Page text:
2014 legislative update: Alabama House committee OKs bill to create statewide database of payday loans

Enforcement of current Alabama law would be easier under a pared-down payday lending reform bill that emerged from a House committee Wednesday. Triple-digit annual interest rates on the loans would not change, however, under the new version of HB 145 that the House Financial Services Committee approved. The bill awaits consideration by the full House.

The committee substitute to HB 145, sponsored by Rep. Patricia Todd, D-Birmingham, removed language that would have capped the annual percentage rate (APR) on payday loans at 36 percent APR, down from the current 456 percent APR. The new version would require payday lenders to use a common statewide database to keep track of the high-interest loans.

Even with the removal of the interest rate cap, Todd touted the substitute bill as a step forward. “We think people won’t get into massive debt by shopping other places,” Todd said.

Current state law prohibits borrowers from taking out more than $500 in payday loans at any one time. But without a common database, many borrowers hop from storefront to storefront and take out multiple payday loans, racking up thousands of dollars of debt. A common database would alert lenders when a borrower already had received $500 and prevent them from extending additional loans. The state Banking Department last year proposed regulations to create a common database, but lenders sued to block the plan, claiming the department lacked the authority to do so.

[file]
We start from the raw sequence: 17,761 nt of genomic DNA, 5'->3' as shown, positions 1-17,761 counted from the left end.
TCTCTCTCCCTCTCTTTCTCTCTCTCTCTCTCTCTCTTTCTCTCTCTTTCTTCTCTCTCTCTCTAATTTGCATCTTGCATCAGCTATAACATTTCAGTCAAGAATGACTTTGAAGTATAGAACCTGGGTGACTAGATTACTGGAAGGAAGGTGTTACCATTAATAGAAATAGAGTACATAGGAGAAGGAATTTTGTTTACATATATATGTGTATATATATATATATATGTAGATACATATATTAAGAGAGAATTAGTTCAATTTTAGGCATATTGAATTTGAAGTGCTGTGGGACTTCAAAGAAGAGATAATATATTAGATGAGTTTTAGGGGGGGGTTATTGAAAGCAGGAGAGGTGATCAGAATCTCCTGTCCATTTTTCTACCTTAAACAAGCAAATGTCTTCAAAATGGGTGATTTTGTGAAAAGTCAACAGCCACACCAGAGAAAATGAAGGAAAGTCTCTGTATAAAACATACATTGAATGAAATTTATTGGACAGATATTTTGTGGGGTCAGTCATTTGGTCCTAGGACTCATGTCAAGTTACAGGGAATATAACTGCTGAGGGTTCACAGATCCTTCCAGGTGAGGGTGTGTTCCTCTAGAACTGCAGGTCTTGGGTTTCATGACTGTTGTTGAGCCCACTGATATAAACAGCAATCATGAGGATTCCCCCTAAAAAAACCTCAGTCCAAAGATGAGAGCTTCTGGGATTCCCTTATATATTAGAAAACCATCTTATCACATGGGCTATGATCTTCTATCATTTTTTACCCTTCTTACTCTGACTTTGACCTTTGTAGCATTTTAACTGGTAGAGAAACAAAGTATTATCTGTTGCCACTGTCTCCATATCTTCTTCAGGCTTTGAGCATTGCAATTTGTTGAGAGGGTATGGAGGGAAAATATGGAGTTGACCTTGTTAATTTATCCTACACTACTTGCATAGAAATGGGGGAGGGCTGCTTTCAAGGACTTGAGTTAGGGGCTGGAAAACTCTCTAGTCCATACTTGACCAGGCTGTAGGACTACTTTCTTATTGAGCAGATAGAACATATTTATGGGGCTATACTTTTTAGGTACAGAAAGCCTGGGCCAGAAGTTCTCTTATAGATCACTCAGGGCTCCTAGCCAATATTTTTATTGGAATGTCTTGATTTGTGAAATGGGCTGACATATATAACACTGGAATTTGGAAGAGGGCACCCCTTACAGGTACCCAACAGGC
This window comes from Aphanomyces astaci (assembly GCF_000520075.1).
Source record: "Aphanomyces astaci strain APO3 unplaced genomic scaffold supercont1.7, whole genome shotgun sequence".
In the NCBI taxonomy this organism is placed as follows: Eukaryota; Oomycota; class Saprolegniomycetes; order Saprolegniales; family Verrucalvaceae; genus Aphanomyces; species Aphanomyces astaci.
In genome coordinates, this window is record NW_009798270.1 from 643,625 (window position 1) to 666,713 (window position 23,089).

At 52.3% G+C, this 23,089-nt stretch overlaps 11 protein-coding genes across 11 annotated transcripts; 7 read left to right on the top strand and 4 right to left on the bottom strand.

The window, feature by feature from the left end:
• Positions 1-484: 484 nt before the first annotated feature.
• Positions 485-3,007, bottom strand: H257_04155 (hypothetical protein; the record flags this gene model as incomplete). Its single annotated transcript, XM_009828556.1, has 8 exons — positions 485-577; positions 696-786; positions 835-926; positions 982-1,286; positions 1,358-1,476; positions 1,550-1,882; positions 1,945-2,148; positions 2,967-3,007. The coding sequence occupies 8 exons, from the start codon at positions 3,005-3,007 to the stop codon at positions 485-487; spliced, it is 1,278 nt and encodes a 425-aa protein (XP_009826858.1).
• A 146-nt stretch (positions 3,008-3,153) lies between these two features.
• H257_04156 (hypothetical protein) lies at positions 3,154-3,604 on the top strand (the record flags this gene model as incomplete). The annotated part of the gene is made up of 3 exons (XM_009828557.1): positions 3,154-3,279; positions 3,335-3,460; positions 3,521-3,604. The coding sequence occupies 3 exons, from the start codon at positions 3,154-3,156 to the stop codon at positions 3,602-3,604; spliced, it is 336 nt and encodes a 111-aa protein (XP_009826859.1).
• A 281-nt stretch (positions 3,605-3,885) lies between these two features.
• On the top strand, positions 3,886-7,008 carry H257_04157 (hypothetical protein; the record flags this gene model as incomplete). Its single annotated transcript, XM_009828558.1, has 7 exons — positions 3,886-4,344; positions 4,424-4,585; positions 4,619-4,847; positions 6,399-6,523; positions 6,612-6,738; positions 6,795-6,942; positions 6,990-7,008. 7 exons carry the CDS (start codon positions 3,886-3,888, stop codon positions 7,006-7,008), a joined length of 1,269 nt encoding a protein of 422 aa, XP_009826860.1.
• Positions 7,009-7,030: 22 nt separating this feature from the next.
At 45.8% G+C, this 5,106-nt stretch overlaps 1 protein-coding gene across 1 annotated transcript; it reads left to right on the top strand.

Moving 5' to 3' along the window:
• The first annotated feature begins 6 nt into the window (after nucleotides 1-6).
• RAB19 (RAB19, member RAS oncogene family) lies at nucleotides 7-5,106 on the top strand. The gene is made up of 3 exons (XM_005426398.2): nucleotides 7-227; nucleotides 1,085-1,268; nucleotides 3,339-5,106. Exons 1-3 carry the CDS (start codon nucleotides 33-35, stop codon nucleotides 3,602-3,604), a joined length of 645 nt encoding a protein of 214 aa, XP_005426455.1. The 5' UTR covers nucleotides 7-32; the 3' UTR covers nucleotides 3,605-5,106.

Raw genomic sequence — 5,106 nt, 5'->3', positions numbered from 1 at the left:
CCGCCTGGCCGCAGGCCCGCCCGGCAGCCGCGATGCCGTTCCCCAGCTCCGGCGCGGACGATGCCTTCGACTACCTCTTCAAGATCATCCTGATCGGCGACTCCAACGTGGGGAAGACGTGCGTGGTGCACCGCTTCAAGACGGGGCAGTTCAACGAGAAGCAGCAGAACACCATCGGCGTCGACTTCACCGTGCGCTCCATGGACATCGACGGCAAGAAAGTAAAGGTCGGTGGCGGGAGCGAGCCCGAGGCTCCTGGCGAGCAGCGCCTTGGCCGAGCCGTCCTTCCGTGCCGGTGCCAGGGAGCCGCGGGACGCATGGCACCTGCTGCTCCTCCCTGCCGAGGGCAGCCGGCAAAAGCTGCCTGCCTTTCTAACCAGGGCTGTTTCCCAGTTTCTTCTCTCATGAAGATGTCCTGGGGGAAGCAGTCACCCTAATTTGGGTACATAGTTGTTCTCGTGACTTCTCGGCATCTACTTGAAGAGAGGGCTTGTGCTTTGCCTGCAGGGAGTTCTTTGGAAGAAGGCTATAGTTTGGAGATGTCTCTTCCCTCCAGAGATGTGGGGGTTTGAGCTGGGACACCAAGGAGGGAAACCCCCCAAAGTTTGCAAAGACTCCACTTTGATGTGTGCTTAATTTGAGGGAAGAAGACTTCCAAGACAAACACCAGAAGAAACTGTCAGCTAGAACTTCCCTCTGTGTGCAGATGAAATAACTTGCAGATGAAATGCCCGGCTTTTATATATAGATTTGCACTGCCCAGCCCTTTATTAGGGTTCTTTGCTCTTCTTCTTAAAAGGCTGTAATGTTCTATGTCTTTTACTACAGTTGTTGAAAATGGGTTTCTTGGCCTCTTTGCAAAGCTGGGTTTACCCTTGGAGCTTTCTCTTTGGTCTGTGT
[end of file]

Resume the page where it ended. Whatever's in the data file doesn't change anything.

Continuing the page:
Todd’s bill would require lenders to submit information annually to the Banking Department, which many advocates say would greatly improve access to data about the industry. With annual reporting requirements, consumer advocates could get a better understanding of the number of payday loans made each year in Alabama.

For more on the committee’s action on Todd’s bill, check out the Montgomery Advertiser’s coverage. The Legislature will return Wednesday afternoon for the 21st of 30 allowable meeting days during the 2014 regular session, which is expected to last until early April.

By Stephen Stetson, policy analyst. Posted March 5, 2014.

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